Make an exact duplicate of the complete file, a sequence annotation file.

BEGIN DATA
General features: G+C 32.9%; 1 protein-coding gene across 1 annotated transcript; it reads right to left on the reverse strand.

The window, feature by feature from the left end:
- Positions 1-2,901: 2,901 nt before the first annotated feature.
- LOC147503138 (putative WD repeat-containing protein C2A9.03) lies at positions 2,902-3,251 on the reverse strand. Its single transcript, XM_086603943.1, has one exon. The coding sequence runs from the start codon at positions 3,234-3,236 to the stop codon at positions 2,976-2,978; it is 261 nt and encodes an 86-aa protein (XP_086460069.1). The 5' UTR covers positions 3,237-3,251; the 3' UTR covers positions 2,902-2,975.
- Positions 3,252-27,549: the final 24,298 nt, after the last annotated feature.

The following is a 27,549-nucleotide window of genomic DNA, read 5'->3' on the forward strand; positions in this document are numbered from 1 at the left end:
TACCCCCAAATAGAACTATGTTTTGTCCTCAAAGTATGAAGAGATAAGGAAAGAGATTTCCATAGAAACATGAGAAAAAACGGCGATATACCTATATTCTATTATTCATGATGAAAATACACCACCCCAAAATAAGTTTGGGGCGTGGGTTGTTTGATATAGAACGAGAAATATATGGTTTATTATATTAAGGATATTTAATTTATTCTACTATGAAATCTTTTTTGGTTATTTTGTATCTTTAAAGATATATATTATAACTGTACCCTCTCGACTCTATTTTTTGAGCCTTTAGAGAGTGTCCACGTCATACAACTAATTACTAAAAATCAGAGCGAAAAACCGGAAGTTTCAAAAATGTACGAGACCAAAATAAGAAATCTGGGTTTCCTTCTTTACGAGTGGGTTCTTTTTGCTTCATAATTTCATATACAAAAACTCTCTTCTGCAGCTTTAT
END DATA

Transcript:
General features: G+C 32.9%; 1 protein-coding gene across 1 annotated transcript; it reads right to left on the reverse strand.

The window, feature by feature from the left end:
- Positions 1-2,901: 2,901 nt before the first annotated feature.
- LOC147503138 (putative WD repeat-containing protein C2A9.03) lies at positions 2,902-3,251 on the reverse strand. Its single transcript, XM_086603943.1, has one exon. The coding sequence runs from the start codon at positions 3,234-3,236 to the stop codon at positions 2,976-2,978; it is 261 nt and encodes an 86-aa protein (XP_086460069.1). The 5' UTR covers positions 3,237-3,251; the 3' UTR covers positions 2,902-2,975.
- Positions 3,252-27,549: the final 24,298 nt, after the last annotated feature.

The following is a 27,549-nucleotide window of genomic DNA, read 5'->3' on the forward strand; positions in this document are numbered from 1 at the left end:
TACCCCCAAATAGAACTATGTTTTGTCCTCAAAGTATGAAGAGATAAGGAAAGAGATTTCCATAGAAACATGAGAAAAAACGGCGATATACCTATATTCTATTATTCATGATGAAAATACACCACCCCAAAATAAGTTTGGGGCGTGGGTTGTTTGATATAGAACGAGAAATATATGGTTTATTATATTAAGGATATTTAATTTATTCTACTATGAAATCTTTTTTGGTTATTTTGTATCTTTAAAGATATATATTATAACTGTACCCTCTCGACTCTATTTTTTGAGCCTTTAGAGAGTGTCCACGTCATACAACTAATTACTAAAAATCAGAGCGAAAAACCGGAAGTTTCAAAAATGTACGAGACCAAAATAAGAAATCTGGGTTTCCTTCTTTACGAGTGGGTTCTTTTTGCTTCATAATTTCATATACAAAAACTCTCTTCTGCAGCTTTAT